David Nesbitt, Software Portfolio Manager
Every year, the University of Michigan Sanger Leadership Center runs two high pressure business simulations for student teams, called Leadership Crisis Challenges (LCC). In these simulations, student teams play the roles of senior business executives who find themselves in the middle of a business and media crisis that unfolds throughout one night. The teams receive new information in the form of emails, phone calls and social media updates as they go through the simulation and have to evolve their strategy and responses on a dime as the crisis progresses. Facilitators play roles in the simulation as well, adding to the drama of the event. The next morning, the teams show up at Michigan Stadium to present their final strategy for handling the crisis to a board of directors. It’s an intense and exciting process, and a tremendous learning opportunity for students.
Forging a Partnership
A well-designed simulation like the LCC is highly engaging for participants, and helps them understand the myriad perspectives that come into play in a complicated real world situation. But the simulation the Sanger team had created was complex and extremely difficult to coordinate, and the planning team wanted to make it more manageable. So in 2018, the Sanger team started conversations with the Office of Academic Innovation about using ViewPoint, a platform for creating and managing customized role-playing simulations that was developed by Academic Innovation in collaboration with Liz Gerber, faculty member at the Ford School of Public Policy. Sanger wanted to explore how ViewPoint could help them run their simulation, and the Academic Innovation team was eager to build a partnership. “Sanger is a leader in this space and looked to as an example by other universities,” says Ben Hayward, Associate Director of Software Development & User Experience at Academic Innovation. “We really valued the opportunity to partner with true content experts to inform the evolution of the platform.”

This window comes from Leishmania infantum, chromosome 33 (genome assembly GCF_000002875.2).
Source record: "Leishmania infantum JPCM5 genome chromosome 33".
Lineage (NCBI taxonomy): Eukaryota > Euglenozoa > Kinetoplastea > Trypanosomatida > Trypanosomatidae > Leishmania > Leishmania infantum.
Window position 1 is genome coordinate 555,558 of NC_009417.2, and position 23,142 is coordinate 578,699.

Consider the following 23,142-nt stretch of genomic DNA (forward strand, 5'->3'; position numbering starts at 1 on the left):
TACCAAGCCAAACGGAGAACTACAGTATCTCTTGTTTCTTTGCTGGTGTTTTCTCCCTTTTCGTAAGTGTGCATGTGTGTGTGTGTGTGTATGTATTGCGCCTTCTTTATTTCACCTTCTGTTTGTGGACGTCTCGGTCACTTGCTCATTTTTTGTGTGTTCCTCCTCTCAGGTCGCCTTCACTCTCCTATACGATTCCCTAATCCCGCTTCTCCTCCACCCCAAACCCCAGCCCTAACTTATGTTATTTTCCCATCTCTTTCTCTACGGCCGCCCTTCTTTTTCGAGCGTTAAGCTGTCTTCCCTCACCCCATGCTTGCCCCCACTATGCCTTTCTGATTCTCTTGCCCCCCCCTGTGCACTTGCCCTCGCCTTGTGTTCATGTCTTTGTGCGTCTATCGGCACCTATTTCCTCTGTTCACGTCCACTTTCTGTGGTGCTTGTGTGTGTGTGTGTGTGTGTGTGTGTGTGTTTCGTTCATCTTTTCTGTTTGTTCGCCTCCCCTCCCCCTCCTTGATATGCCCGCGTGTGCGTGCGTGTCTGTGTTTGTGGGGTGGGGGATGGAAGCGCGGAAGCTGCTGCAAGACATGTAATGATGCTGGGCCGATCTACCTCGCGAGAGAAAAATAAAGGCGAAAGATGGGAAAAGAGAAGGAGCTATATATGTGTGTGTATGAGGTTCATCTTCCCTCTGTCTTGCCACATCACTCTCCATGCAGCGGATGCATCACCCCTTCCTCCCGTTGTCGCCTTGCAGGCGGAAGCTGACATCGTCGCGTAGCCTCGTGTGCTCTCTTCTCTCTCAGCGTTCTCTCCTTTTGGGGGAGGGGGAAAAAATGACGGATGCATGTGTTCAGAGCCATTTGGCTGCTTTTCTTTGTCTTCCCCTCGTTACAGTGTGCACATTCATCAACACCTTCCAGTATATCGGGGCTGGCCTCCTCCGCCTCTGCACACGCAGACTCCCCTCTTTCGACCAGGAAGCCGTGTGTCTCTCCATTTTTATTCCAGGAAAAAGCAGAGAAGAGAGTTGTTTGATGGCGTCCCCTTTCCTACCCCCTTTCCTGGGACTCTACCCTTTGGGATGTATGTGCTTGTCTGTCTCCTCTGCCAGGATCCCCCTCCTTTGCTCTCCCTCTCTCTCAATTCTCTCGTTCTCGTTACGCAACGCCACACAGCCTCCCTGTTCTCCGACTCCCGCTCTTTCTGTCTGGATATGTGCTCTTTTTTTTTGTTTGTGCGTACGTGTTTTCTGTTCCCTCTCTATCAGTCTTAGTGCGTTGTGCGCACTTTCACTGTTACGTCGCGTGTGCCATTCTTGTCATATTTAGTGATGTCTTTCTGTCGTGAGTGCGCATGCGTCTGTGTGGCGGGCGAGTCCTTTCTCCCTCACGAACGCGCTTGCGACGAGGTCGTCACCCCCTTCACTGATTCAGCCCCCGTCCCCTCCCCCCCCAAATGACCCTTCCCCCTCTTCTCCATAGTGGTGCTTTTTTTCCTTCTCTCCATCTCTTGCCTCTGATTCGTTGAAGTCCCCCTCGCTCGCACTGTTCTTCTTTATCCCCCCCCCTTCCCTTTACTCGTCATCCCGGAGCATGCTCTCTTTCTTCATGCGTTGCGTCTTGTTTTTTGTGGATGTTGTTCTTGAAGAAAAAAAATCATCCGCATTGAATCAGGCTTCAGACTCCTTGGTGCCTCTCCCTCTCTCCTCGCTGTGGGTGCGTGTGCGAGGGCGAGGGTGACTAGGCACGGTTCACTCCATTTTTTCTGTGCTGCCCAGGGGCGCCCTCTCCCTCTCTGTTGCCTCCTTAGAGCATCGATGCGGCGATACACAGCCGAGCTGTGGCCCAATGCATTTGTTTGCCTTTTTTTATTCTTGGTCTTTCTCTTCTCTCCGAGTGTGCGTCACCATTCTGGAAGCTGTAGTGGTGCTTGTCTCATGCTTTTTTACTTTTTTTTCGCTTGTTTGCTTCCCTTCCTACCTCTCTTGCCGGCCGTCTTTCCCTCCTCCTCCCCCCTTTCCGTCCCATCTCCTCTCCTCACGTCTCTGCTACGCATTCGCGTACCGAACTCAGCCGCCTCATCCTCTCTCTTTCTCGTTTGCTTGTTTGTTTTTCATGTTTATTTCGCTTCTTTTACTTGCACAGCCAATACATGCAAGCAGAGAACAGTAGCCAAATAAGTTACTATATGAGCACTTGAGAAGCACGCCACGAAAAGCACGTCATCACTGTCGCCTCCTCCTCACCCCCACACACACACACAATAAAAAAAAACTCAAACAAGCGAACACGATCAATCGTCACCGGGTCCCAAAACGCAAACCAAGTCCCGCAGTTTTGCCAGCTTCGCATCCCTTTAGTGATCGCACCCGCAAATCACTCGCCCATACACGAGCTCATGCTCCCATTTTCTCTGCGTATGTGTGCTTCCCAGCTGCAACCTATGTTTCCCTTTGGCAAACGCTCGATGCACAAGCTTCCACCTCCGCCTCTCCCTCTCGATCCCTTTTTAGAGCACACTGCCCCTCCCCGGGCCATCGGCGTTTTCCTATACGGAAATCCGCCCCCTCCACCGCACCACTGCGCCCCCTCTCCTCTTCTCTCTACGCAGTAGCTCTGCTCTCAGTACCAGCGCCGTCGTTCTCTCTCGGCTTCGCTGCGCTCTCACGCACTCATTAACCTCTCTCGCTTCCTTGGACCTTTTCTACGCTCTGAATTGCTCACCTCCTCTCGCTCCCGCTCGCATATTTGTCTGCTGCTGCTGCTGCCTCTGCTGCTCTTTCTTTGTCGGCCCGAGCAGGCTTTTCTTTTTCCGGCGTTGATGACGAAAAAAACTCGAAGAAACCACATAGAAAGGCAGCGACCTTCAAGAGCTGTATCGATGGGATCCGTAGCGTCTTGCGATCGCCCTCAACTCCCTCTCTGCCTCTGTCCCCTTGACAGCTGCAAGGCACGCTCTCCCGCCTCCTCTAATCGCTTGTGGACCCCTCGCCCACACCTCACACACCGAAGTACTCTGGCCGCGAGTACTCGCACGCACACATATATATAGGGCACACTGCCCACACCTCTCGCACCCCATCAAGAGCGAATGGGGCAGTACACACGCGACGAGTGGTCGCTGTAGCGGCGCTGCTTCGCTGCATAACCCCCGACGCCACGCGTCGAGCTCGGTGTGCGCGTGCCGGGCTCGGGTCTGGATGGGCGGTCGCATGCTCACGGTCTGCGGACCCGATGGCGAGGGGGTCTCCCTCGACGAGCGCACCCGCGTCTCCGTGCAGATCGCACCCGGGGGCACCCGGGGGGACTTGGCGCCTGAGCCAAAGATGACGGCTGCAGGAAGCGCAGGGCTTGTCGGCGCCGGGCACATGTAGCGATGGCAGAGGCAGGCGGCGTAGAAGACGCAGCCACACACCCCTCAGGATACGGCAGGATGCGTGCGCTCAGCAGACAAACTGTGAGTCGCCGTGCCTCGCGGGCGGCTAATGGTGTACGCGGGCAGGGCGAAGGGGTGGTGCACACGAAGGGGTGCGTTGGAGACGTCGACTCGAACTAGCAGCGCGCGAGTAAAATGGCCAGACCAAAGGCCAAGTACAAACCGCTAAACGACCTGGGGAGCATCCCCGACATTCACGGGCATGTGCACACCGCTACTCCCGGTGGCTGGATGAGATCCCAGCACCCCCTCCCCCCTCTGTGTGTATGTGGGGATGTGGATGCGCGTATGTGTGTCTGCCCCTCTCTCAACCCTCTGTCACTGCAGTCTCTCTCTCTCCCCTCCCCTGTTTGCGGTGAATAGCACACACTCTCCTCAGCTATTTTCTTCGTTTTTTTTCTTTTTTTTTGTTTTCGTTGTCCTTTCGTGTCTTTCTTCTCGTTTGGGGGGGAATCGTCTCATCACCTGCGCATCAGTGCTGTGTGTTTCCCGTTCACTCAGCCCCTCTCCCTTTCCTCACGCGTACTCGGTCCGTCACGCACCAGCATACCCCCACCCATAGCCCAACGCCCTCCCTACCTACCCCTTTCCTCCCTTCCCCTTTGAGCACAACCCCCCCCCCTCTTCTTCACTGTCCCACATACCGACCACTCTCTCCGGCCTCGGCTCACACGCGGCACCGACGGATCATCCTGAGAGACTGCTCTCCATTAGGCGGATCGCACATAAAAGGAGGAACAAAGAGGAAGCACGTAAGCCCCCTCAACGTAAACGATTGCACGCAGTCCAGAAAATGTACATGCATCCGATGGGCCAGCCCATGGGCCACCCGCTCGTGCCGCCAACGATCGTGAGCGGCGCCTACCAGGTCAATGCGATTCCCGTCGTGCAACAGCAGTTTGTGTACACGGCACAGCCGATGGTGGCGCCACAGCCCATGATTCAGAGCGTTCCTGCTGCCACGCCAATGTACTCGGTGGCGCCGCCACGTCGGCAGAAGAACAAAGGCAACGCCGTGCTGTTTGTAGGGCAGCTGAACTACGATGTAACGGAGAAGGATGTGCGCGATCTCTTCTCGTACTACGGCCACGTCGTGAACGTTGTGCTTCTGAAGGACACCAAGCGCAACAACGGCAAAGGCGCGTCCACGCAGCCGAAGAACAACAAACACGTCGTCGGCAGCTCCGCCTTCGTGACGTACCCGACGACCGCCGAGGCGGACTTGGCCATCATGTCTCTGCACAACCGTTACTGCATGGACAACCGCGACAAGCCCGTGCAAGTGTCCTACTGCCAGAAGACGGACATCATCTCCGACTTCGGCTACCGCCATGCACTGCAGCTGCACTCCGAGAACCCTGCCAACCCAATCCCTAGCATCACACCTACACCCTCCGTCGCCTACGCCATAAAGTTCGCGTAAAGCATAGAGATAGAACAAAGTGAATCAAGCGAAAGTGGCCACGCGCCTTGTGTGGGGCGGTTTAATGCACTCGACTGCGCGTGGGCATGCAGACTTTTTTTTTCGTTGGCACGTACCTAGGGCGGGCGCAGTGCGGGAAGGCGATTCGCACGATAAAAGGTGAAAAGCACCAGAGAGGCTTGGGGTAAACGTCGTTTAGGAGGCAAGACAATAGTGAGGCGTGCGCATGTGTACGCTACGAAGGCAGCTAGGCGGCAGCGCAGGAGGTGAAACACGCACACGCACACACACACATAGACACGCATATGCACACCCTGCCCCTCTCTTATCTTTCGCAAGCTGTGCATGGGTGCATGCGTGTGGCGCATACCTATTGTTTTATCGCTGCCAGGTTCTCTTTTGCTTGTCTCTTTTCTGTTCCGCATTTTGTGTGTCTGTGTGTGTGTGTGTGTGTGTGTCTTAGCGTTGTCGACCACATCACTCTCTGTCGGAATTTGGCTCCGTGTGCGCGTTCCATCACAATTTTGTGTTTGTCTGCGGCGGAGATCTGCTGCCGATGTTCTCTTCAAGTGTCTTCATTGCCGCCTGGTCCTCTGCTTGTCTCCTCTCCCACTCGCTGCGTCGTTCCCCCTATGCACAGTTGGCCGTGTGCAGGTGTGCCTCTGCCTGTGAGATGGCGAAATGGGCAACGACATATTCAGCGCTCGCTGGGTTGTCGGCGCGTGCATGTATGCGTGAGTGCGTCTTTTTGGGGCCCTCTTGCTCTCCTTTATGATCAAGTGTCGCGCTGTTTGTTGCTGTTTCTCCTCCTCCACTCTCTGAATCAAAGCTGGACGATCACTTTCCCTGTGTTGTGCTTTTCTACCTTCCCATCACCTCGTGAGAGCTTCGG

Collaborative Development with Academic Innovation
ViewPoint had already been used in a variety of different contexts before the Sanger team started working with Academic Innovation, but the LCC presented some opportunities for developing new features to enhance the functionality of the tool. Using feedback from the Sanger team, Academic Innovation added a queued content feature to ViewPoint, which allowed organizers to schedule content like emails, resources, and social media posts to be delivered to participants at a particular time during the simulation. This change meant that the Sanger team could script out the simulation ahead of time and queue up content days or weeks in advance to deliver automatically during the live simulation, instead of having to send content manually during the event. The Sanger team also wanted to run, not just one big simulation, but instead have each of the 30 student teams interacting in their own simulation. To allow this, Academic Innovation developed new functionality so that ViewPoint could run multiple concurrent simulations, and also created a dashboard that allowed Sanger’s facilitators to navigate between the many simulations and play different roles in them, all within a single interface.